Death Penalty Declines by Every Measure in Ohio, Across U.S.

Columbus – By every measure – public opinion, death sentences, and executions – the death penalty declined in 2015, according to a report released today by the Death Penalty Information Center (DPIC). Ohio imposed only one new death sentence this year, down from three in 2014 and an average of 4.4 new death sentences annually over the past five years. Nationwide, there were 49 new death sentences in 2015, a 33% decline over last year’s total.

Only six states carried out executions this year, and the 28 total executions in the U.S. marked the lowest number since 1991. Ohio was among the 44 states that did not conduct any executions, reflecting the increasing geographic isolation of the death penalty.

Six people were exonerated from death rows across the country, highlighting the risk of wrongful convictions in capital cases. They spent a total of over a century on death row, and an average of 19 years in prison for crimes they did not commit. Ohio has had nine exonerations since 1973, most recently Kwame Ajamu and his co-defendants, Ricky Jackson and Wiley Bridgeman, who were all exonerated in Cuyahoga County late in 2014. Jackson, who spent more than 39 years incarcerated for a crime he had nothing to do with, holds the distinction of being the longest-serving exoneree in the nation.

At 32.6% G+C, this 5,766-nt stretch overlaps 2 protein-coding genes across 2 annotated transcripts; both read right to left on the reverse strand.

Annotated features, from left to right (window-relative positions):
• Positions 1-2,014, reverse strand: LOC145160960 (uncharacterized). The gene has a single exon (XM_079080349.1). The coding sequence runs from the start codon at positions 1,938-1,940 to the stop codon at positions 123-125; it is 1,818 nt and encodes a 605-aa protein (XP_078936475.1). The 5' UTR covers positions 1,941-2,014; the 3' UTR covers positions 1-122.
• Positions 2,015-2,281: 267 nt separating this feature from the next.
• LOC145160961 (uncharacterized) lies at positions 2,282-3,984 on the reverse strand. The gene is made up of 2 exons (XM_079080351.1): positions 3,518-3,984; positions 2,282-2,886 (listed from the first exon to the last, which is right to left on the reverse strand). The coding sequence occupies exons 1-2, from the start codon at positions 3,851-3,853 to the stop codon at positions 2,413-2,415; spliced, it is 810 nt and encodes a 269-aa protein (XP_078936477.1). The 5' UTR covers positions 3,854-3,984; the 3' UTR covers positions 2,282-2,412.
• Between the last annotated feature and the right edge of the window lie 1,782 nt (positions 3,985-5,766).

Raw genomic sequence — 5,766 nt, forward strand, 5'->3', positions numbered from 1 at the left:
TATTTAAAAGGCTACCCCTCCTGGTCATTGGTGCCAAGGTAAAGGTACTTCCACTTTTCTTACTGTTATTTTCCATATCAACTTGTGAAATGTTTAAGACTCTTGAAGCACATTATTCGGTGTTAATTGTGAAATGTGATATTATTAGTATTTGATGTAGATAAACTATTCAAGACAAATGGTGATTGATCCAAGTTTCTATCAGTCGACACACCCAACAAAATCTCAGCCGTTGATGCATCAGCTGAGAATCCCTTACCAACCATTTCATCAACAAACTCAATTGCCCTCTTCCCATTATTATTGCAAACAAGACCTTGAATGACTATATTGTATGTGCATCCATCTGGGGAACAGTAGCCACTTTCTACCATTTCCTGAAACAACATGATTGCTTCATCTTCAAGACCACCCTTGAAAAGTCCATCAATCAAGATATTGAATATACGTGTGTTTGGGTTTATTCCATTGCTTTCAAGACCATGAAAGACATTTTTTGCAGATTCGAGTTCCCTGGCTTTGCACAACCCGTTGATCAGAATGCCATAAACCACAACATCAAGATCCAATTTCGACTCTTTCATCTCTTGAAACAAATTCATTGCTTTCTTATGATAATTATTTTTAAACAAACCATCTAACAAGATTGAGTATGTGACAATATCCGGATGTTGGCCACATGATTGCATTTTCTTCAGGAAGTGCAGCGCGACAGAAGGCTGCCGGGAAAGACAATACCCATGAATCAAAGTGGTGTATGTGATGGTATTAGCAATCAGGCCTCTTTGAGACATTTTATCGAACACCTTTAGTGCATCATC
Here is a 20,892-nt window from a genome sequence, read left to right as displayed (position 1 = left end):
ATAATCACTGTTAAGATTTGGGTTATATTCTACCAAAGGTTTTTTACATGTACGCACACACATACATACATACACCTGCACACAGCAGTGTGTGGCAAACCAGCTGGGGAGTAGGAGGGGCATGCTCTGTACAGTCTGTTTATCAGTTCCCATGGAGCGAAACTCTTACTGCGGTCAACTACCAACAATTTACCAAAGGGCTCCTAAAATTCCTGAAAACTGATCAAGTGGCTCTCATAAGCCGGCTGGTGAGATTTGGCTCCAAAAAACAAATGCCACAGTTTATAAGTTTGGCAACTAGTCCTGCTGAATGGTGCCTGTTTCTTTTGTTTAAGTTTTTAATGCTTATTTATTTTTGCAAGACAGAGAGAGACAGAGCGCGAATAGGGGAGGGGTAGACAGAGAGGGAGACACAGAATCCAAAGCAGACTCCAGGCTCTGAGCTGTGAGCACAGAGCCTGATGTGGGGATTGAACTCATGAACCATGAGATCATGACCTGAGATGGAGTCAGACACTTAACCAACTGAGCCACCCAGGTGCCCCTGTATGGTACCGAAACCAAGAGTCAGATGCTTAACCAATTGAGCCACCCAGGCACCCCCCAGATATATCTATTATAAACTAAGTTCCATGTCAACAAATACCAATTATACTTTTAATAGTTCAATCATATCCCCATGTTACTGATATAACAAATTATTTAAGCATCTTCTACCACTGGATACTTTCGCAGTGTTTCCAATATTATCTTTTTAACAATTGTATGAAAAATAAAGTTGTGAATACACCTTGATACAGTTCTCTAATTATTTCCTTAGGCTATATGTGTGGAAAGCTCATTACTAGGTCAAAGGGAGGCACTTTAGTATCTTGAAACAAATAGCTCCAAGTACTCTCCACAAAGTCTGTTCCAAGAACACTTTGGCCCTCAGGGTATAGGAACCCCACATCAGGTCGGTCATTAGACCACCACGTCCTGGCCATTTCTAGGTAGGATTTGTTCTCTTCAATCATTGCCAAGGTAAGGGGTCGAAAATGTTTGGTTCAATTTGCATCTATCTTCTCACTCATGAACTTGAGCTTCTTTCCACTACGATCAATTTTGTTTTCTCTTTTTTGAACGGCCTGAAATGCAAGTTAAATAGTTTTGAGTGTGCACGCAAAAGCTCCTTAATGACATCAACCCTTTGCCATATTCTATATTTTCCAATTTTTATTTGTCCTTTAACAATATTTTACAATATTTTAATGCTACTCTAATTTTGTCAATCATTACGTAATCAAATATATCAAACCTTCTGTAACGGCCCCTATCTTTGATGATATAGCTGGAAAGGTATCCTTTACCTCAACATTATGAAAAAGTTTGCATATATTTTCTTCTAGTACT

“Once again, Ohio is central to a national trend,” said Kevin Werner, executive director of Ohioans to Stop Executions. “We know that more Ohioans prefer life without parole instead of the death penalty when pollsters give that option. With no executions expected for at least another year and only one new death sentence in 2015, perhaps it’s time for the legislature to end executions once and for all in our state, rather than wasting time and money trying fix it.”

Kevin Werner may be reached for additional comments on Ohio death penalty trends at 614-981-3148.

To speak with Robert Dunham, Executive Director of the Death Penalty Information Center about national death penalty trends, please contact Anne Holsinger at 202-289-4022 or